A large portion of studies in the Faculty of Medicine is concerned with clinical medicine. The majority of students in this Faculty, in fact, aim to become clinical doctors. The ultimate subject of all studies in clinical medicine comes down to one human being: the patient. Of course, clinical doctors must possess knowledge of the human body on a molecular level as well as an advanced understanding of organs. Just as important, however, is being constantly aware of the fact that the subject of one’s studies or treatments is a human being with a personality, and is therefore not all that different from you. A clinical doctor’s responsibility is to take a patient, who is a human being just like herself or himself, and help them to recover from whatever illness or disease that is affecting them. Advancements in the field of medical science are continuously being made, and the high level of knowledge and latest techniques gained from these advancements contribute greatly to helping patients recover from illnesses. Utilizing these new techniques and expert knowledge for the sake of helping patients is what brings clinical doctors the most joy. Nevertheless, illnesses, as explained later, at times become so overbearing that they control our fates, leaving medical science powerless to do anything to treat or prevent them. In such cases, we identify the mechanisms of these illnesses and develop new methods of treatment for them. By doing so, we can be prepared to fight against these illnesses when they appear again in future patients. However, this process is by no means successful every time. As fellow human beings who share the same eventual fate of death, it must be said that one of a clinical doctor’s duties is to protect the dignity of their patients.
In order to accomplish the goals set forth by medical science, research on the molecular and cellular level is necessary. In the time period when bacterial research was at the forefront of the medical field, the science surrounding pathogenic bacteria advanced by leaps and bounds. However, Fleming’s discovery of penicillin, which showed that curing any infection was possible in principle, came 50 years after this research. Studies in medical science are currently centered on molecular biology. Taking this past account into consideration, it is expected to take a long time for the results of molecular biology research to actually manifest in clinical medicine.
Meanwhile, involvement with society and the entire world are also topics that fall within the wide-ranging domain of medical science. The subject area that covers these kinds of topics is called social medicine. As social medicine is concerned with pressing issues such as changes in disease proportions, an aging population, industrial waste and its effects on health, and the difference in health between advanced and developing countries, research in this area of study will continue to become more and more of a necessity. Also, changes in society have brought about the need for a reform of nursing education, which is currently being implemented. Accordingly, the Faculty is making great efforts to train talented people who will be capable of managing and teaching in high-quality nursing education programs.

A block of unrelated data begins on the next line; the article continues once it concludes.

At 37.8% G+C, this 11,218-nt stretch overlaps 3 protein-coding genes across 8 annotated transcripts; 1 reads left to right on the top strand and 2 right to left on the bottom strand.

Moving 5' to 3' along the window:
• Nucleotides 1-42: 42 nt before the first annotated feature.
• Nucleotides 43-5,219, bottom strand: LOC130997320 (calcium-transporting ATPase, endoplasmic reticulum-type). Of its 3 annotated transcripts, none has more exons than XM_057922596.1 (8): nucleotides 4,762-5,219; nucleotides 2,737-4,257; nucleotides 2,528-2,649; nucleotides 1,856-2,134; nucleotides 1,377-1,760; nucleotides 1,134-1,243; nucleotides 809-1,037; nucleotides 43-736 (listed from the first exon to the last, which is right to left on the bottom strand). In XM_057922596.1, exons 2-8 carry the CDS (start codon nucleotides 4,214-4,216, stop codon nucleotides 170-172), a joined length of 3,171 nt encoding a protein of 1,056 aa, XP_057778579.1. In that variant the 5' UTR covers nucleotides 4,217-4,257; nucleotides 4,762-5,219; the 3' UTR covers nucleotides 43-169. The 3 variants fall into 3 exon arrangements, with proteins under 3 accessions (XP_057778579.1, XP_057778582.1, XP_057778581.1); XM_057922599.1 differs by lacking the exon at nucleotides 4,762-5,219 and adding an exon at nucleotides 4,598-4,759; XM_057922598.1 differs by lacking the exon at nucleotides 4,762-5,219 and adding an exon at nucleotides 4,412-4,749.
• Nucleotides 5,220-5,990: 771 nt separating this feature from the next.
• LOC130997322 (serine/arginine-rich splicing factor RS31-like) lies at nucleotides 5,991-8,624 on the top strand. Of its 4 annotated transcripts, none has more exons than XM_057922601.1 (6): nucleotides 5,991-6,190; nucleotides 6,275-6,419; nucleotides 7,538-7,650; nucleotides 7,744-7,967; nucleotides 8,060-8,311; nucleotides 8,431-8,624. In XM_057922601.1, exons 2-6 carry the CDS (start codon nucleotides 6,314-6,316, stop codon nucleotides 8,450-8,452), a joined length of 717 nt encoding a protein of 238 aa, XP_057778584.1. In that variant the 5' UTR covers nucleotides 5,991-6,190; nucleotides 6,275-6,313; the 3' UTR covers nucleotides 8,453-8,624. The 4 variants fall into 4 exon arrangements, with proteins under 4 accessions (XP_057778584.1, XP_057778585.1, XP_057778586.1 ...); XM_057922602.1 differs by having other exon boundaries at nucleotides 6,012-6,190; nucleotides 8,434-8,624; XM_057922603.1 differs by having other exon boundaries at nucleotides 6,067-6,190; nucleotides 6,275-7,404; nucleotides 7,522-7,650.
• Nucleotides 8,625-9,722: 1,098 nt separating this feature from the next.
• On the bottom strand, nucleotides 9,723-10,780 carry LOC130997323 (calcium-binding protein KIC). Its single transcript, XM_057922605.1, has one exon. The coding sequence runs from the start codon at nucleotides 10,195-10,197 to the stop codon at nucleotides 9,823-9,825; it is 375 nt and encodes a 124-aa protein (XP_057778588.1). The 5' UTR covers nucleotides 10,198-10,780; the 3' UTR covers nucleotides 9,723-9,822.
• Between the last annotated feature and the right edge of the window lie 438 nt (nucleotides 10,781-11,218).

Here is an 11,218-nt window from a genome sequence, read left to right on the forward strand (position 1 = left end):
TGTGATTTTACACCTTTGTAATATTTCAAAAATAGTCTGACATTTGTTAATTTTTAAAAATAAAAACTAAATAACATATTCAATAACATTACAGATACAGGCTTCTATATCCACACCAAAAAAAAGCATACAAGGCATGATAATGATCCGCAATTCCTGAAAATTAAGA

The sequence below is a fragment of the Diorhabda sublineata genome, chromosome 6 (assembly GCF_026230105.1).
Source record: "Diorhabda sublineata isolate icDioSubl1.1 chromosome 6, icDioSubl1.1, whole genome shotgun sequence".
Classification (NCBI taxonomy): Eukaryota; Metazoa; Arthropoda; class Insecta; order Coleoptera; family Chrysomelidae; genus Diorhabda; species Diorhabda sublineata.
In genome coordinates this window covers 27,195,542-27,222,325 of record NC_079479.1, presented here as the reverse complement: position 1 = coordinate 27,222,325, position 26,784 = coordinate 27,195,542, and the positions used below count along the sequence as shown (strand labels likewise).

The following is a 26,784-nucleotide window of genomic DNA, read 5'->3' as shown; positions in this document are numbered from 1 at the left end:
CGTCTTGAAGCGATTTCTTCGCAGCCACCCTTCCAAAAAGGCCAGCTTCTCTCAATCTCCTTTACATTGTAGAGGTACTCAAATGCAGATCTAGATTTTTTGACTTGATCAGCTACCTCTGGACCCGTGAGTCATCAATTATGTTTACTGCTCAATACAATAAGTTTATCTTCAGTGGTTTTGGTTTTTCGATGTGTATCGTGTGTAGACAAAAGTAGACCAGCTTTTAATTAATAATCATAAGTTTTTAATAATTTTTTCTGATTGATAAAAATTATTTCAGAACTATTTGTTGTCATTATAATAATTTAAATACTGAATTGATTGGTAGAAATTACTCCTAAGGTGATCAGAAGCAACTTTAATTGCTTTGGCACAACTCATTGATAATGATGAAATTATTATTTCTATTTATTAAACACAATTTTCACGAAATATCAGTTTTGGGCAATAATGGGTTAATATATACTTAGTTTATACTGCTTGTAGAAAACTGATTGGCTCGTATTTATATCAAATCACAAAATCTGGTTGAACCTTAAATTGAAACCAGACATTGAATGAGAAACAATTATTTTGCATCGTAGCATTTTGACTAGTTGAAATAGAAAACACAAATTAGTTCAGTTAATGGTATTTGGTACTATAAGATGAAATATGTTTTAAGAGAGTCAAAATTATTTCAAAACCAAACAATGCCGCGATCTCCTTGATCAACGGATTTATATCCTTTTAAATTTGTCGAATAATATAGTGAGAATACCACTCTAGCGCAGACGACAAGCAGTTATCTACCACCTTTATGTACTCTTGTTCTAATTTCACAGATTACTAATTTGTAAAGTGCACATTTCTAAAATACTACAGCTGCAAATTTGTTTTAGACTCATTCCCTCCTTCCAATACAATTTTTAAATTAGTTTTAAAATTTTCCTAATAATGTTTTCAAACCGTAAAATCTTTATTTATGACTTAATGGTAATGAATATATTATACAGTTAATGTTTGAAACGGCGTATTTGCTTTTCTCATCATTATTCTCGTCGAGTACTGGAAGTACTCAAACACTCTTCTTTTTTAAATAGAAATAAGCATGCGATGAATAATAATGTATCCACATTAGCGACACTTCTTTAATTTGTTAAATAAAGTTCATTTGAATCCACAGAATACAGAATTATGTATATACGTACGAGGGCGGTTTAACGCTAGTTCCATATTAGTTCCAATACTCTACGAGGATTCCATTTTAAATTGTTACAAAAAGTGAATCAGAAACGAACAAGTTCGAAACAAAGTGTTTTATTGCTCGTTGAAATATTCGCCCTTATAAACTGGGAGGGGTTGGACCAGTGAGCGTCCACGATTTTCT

As explained above, the Faculty of Medicine covers a wide range of subjects, spanning from the molecular to the global level.
One more special characteristic of medical science that bears mentioning is that there is no end to medical science. Until the middle of the 20th century, many deaths were due to infectious diseases, and the average life expectancy did not even reach 50 years. With a major decrease in deaths from these diseases due to the discovery of antibiotics, hypertensive intracerebral hemorrhage and other similar forms of strokes became the leading cause of death. With progress made in treating high blood pressure and strokes, deaths due to strokes have decreased, making cancer the current leading cause of death. This cycle can continue to be applied to the present day. If, for instance, a groundbreaking new treatment for cancer that reduced death rates were developed, the current second and third leading causes of death (arteriosclerotic strokes and heart attacks) would become the next big illnesses to face. And if cures were found for those illnesses, perhaps Alzheimer’s disease and other age-related illnesses would take center stage. In other words, solving one problem leads to the next difficult problem appearing. This cycle is one of the major characteristics defining medical science.
We sincerely hope that many of you who are reading this are interested in medical science and want to join us in our fight against illness!
School of Integrated Health Sciences
Type of Degrees
School of Integrated Health Sciences: Bachelor of Health Sciences
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